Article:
If services are recurring, do you ever include those in your ARR? If so, would an investor value that portion of ARR as highly as the software license?
We have different levels of annual support contracts and separately have installation fees and onsite training (these are clearly one time, non-recurring professional services).
We call out the annual support as a separate line in our customer contracts. This is helpful to maximize the perceived value in the customer’s eyes. However, we are wondering if we need to fold that into the license cost in order to maximize valuation or if investors are OK with recurring professional services being part of the ARR.
Agreed, Marc! It also helps with a smooth hand-off between sales and implementation if the PS teams are involved in the sales process.
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HR exists to help protect the company from its employees
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I agree that driving and supporting ARR in a SaaS company is the first and foremost objective. In any product company, SaaS or otherwise, I like to position PS as there to expedite customer benefit realization. Rapid adoption provides increased opportunity to expand, and mitigates churn. PS revenue contributions, at healthy margin, are essential to not dilute overall margins. PS as a loss leader is unacceptable, and unnecessary if the product has market fit. If PS is being given away for free, then there’s likely a foundational product value issue that needs to be addressed for sustainability and scalability.
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Dave, What metrics (that will make it into consultants’ comp plans) would you use if PS is focused on ARR maximization rather than revenue/profit (billable util %, revenue attainment)?
Hard question. I do know if you comp the VP of services revenue and margin then they are going to maximize those things, so I’d say a traditional services comp plan is usually part of the problem, not the solution. I’ve tried many things and can’t say I’ve found any universal code, but metrics to consider: utilization (whether billable or not, e.g., fixing a top broken customer for free should count as “work” and if PS mgmt let’s other junk get called utilization, they’re the problem), regional/unit NPS(i.e., if you work in a region, is your region satisfying customers), regional ending ARR (which theoretical incents helping sales and customer success). Net: if your comp plan says the best consultant is the one who bills the most at the higher margin, that person will never want to work on low-margin or zero-margin deals even if they most help the company (and they should probably just not work at a software vendor and go work at a consulting shop). In effect, you need to incent want you want and then make sure management is doing their job on deploying resources effectively which, in the end, usually means ARR. Also a question or quarterly vs. annual metrics in that mix.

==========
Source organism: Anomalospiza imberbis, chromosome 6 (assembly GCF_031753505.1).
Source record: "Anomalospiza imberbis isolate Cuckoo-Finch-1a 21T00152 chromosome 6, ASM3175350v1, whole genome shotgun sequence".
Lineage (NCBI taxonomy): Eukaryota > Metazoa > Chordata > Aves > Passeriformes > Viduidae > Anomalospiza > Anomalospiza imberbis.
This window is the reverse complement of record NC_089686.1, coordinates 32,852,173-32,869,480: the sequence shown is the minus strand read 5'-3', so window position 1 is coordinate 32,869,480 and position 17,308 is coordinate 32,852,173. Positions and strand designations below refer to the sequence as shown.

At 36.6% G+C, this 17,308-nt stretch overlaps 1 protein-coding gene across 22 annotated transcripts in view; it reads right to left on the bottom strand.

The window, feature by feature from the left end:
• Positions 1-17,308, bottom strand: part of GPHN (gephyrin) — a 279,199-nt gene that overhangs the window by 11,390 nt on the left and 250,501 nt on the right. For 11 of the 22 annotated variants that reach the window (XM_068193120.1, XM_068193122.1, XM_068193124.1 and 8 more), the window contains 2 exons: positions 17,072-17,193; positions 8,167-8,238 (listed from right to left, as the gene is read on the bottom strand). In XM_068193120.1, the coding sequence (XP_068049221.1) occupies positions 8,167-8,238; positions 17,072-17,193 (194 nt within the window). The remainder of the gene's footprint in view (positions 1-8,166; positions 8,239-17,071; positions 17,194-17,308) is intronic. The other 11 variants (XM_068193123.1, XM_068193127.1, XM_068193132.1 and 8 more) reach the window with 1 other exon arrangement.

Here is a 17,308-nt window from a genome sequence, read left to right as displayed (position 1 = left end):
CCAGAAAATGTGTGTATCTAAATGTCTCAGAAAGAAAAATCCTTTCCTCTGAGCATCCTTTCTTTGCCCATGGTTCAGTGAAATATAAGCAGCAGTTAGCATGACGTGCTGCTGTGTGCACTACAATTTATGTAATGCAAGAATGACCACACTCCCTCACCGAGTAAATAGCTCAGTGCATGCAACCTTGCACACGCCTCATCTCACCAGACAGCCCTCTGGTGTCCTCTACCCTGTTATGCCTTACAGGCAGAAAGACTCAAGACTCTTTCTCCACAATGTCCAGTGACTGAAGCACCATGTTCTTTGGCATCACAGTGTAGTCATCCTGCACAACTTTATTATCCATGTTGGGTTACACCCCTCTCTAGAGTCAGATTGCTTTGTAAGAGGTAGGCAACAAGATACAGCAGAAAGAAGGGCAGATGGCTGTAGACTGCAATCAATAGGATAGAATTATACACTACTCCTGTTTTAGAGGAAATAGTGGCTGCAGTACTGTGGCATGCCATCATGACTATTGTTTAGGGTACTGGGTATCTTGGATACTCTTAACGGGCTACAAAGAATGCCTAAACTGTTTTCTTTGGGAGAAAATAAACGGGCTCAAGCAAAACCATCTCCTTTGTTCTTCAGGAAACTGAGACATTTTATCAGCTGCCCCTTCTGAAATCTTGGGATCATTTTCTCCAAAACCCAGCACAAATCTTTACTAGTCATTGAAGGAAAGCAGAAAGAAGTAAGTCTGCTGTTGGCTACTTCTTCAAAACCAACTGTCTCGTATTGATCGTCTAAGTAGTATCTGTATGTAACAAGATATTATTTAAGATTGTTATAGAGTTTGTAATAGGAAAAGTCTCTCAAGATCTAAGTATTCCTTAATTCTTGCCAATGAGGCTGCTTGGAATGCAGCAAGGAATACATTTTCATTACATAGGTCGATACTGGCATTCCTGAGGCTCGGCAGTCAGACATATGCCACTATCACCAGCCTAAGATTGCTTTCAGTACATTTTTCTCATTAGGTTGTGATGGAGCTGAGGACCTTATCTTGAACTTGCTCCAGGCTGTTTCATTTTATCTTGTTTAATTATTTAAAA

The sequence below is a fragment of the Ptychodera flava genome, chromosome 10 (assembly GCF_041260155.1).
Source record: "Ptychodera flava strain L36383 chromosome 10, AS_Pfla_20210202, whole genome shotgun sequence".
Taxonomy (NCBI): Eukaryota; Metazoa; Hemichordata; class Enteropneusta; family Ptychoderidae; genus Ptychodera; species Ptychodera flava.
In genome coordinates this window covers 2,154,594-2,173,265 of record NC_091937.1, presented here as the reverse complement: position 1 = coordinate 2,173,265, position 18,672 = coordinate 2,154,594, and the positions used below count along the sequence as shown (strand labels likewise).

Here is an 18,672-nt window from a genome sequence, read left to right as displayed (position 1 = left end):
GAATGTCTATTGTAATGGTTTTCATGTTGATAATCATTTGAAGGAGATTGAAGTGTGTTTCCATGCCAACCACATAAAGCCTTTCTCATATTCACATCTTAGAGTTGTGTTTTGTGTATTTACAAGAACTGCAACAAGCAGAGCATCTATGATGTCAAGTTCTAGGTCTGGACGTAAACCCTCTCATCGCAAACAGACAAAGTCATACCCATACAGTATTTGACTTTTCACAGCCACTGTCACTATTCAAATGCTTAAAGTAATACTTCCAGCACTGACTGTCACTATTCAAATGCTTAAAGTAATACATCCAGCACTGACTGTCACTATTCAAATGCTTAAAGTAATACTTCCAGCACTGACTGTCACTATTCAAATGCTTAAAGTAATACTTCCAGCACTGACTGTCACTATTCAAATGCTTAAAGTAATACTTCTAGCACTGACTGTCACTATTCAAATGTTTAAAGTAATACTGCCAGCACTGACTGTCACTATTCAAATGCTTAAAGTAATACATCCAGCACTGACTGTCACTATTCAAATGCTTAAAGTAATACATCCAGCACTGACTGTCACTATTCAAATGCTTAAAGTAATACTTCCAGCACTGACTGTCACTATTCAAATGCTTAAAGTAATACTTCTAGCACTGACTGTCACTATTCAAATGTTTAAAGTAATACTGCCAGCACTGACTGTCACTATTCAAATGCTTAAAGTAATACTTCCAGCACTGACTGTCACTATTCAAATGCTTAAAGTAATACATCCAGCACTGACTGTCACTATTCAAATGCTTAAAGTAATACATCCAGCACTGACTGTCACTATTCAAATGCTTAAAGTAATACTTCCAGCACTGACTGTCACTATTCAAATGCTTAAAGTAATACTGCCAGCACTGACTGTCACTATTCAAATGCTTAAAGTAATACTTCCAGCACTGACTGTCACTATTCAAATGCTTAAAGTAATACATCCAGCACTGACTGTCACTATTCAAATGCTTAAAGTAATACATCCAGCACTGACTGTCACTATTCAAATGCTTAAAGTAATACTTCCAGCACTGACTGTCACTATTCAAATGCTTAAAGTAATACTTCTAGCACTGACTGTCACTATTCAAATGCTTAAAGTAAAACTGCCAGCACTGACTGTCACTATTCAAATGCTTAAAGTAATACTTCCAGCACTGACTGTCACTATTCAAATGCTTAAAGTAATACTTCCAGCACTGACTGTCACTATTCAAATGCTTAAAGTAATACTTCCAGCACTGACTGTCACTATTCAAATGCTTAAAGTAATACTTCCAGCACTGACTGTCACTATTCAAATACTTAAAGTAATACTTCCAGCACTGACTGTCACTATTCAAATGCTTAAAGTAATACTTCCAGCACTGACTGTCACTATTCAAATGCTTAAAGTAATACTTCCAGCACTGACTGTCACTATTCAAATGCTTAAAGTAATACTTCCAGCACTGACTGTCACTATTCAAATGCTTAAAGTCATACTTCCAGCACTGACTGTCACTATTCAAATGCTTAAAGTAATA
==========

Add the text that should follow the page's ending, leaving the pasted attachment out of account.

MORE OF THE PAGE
Question – Do you consider professional services as ARR? Not implementation fees but other professional services sold along with the product.
Also, does the analogy (of “exists to maximize ARR while not losing money”.) apply to premium support or customer support teams as well?
It would be great to hear your 1 line pithy mission statements for
a. Customer Support
c. Chief of Staff / BizOps
Thanks for sharing amazing content :)
Short answer is no, I don’t. Sometimes a CSM who is onboarding and support related (and ergo kind of PS-y) would be included in ARR and ergo subscription COGS. But by professional services I mean charged (often radically undercharged) services typically associated with onboarding.
For premium support, no, I’d not automatically apply that mission. They are more a “product” — i.e., if the SaaS subscription costs $50K without and $70K with premium than I’m charging $20K/year for premium and I’d like to analyze that product internally on its own — how much to deliver it, how much do we make/lose on it. In my perfect world, it would make money and more at subscription margins than services margins.
As for the rest, I only gen up these pithy mission statements when I really stumble into one and love it. So I don’t have a bunch handy for other depts! (HR = help managers manage)